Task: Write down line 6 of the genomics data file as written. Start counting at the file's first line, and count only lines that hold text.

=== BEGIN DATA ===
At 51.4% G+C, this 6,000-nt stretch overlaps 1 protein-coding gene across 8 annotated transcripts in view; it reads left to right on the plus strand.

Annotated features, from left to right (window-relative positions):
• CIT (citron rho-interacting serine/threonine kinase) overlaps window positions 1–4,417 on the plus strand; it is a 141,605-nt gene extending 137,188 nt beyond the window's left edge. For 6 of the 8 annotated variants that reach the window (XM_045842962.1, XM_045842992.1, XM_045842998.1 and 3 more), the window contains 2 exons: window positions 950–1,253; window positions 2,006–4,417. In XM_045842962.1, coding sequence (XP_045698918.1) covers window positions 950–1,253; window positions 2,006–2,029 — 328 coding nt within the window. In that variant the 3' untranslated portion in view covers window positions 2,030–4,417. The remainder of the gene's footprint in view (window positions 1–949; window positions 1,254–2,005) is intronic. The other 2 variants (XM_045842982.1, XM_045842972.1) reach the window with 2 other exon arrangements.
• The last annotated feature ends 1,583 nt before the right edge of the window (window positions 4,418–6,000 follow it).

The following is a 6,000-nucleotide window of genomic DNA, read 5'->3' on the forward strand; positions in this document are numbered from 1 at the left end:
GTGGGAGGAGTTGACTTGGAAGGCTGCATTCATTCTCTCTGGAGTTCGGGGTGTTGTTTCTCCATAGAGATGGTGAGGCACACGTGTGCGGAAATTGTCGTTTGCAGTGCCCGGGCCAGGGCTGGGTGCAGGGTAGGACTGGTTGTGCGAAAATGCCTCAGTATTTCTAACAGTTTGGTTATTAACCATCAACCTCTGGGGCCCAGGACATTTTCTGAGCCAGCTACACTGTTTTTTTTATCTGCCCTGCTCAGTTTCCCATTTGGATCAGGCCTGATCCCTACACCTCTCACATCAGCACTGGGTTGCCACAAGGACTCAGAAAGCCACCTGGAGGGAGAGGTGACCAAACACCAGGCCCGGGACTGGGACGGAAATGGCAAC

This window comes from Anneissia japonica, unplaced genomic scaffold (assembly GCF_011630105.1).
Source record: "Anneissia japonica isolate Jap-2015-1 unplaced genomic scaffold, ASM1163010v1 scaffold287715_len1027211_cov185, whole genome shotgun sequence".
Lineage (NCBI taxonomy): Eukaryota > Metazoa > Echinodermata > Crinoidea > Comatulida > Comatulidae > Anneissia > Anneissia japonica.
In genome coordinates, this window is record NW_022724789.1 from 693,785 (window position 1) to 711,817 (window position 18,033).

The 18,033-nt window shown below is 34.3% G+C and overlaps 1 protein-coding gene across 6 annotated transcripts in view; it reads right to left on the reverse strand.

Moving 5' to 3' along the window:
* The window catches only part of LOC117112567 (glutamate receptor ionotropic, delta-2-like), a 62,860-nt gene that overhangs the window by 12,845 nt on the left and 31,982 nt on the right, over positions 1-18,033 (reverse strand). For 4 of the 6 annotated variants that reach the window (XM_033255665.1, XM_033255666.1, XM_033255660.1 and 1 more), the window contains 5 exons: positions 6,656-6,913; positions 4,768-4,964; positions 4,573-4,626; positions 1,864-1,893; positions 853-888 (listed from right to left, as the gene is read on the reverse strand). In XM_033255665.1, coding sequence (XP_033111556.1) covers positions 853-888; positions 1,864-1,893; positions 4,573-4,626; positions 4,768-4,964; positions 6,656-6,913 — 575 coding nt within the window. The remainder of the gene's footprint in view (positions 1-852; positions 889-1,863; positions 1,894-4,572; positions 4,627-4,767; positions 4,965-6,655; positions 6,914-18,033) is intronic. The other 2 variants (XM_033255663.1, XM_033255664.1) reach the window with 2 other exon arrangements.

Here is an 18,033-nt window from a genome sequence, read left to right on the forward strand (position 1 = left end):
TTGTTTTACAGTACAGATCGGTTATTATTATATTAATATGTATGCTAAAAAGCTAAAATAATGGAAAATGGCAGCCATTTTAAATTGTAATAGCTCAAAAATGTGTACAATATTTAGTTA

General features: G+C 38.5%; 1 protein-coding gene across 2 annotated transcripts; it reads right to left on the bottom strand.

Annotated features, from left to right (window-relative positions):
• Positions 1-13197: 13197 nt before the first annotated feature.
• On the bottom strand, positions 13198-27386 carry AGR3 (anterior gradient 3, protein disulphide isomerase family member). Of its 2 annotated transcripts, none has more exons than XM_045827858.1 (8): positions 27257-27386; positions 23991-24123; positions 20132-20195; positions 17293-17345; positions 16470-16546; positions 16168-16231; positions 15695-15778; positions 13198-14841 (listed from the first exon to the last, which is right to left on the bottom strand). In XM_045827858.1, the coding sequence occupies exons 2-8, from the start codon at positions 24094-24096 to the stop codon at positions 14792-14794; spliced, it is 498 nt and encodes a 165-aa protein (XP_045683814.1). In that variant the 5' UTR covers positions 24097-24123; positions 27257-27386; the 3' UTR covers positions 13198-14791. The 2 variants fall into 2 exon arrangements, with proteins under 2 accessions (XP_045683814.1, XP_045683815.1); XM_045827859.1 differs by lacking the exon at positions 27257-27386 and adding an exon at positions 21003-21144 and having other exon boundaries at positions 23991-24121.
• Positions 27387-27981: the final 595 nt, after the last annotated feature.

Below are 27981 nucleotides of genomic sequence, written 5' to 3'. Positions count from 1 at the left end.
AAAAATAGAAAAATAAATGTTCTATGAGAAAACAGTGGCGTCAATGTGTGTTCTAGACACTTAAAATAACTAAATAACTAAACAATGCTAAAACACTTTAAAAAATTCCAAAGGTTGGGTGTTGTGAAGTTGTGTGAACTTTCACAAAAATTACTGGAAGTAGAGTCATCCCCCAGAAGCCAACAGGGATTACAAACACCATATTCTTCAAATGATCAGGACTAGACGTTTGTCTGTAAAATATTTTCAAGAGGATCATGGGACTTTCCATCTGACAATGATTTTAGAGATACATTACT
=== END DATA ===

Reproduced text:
GTGGGAGGAGTTGACTTGGAAGGCTGCATTCATTCTCTCTGGAGTTCGGGGTGTTGTTTCTCCATAGAGATGGTGAGGCACACGTGTGCGGAAATTGTCGTTTGCAGTGCCCGGGCCAGGGCTGGGTGCAGGGTAGGACTGGTTGTGCGAAAATGCCTCAGTATTTCTAACAGTTTGGTTATTAACCATCAACCTCTGGGGCCCAGGACATTTTCTGAGCCAGCTACACTGTTTTTTTTATCTGCCCTGCTCAGTTTCCCATTTGGATCAGGCCTGATCCCTACACCTCTCACATCAGCACTGGGTTGCCACAAGGACTCAGAAAGCCACCTGGAGGGAGAGGTGACCAAACACCAGGCCCGGGACTGGGACGGAAATGGCAAC